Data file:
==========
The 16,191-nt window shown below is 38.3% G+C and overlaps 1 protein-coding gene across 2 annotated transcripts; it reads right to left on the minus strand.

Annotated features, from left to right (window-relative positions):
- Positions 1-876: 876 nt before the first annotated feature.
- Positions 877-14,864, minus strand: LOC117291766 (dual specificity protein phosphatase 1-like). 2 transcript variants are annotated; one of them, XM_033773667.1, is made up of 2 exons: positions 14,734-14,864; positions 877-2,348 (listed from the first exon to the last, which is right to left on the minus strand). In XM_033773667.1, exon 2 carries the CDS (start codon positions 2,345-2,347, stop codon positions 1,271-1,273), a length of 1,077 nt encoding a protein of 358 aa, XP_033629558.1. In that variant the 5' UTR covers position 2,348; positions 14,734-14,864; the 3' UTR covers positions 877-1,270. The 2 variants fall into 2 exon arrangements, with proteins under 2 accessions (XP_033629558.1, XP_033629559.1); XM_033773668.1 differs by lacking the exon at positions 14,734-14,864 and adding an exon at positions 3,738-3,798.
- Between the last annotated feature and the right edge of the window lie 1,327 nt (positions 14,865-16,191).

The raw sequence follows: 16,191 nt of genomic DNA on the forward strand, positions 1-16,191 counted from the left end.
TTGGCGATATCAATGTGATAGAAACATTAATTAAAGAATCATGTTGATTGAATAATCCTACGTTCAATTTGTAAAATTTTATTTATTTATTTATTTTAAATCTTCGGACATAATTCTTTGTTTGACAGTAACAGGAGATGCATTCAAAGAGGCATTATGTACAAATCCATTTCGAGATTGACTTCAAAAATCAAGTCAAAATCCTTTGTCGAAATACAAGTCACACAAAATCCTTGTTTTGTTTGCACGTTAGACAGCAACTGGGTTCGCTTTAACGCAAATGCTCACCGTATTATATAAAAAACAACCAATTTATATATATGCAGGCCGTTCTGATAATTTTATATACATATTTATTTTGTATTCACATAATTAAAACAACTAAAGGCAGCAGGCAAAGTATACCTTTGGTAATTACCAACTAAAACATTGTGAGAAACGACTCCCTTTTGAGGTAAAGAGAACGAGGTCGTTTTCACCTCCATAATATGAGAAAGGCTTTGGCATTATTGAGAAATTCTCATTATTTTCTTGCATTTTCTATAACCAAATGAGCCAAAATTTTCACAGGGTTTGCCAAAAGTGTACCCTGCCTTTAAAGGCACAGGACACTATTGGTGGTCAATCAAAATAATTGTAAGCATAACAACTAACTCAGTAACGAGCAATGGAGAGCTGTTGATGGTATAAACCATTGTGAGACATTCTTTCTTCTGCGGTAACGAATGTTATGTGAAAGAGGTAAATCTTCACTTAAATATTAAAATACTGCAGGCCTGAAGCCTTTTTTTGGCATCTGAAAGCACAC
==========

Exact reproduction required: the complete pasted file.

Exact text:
The 16,191-nt window shown below is 38.3% G+C and overlaps 1 protein-coding gene across 2 annotated transcripts; it reads right to left on the minus strand.

Annotated features, from left to right (window-relative positions):
- Positions 1-876: 876 nt before the first annotated feature.
- Positions 877-14,864, minus strand: LOC117291766 (dual specificity protein phosphatase 1-like). 2 transcript variants are annotated; one of them, XM_033773667.1, is made up of 2 exons: positions 14,734-14,864; positions 877-2,348 (listed from the first exon to the last, which is right to left on the minus strand). In XM_033773667.1, exon 2 carries the CDS (start codon positions 2,345-2,347, stop codon positions 1,271-1,273), a length of 1,077 nt encoding a protein of 358 aa, XP_033629558.1. In that variant the 5' UTR covers position 2,348; positions 14,734-14,864; the 3' UTR covers positions 877-1,270. The 2 variants fall into 2 exon arrangements, with proteins under 2 accessions (XP_033629558.1, XP_033629559.1); XM_033773668.1 differs by lacking the exon at positions 14,734-14,864 and adding an exon at positions 3,738-3,798.
- Between the last annotated feature and the right edge of the window lie 1,327 nt (positions 14,865-16,191).

The raw sequence follows: 16,191 nt of genomic DNA on the forward strand, positions 1-16,191 counted from the left end.
TTGGCGATATCAATGTGATAGAAACATTAATTAAAGAATCATGTTGATTGAATAATCCTACGTTCAATTTGTAAAATTTTATTTATTTATTTATTTTAAATCTTCGGACATAATTCTTTGTTTGACAGTAACAGGAGATGCATTCAAAGAGGCATTATGTACAAATCCATTTCGAGATTGACTTCAAAAATCAAGTCAAAATCCTTTGTCGAAATACAAGTCACACAAAATCCTTGTTTTGTTTGCACGTTAGACAGCAACTGGGTTCGCTTTAACGCAAATGCTCACCGTATTATATAAAAAACAACCAATTTATATATATGCAGGCCGTTCTGATAATTTTATATACATATTTATTTTGTATTCACATAATTAAAACAACTAAAGGCAGCAGGCAAAGTATACCTTTGGTAATTACCAACTAAAACATTGTGAGAAACGACTCCCTTTTGAGGTAAAGAGAACGAGGTCGTTTTCACCTCCATAATATGAGAAAGGCTTTGGCATTATTGAGAAATTCTCATTATTTTCTTGCATTTTCTATAACCAAATGAGCCAAAATTTTCACAGGGTTTGCCAAAAGTGTACCCTGCCTTTAAAGGCACAGGACACTATTGGTGGTCAATCAAAATAATTGTAAGCATAACAACTAACTCAGTAACGAGCAATGGAGAGCTGTTGATGGTATAAACCATTGTGAGACATTCTTTCTTCTGCGGTAACGAATGTTATGTGAAAGAGGTAAATCTTCACTTAAATATTAAAATACTGCAGGCCTGAAGCCTTTTTTTGGCATCTGAAAGCACAC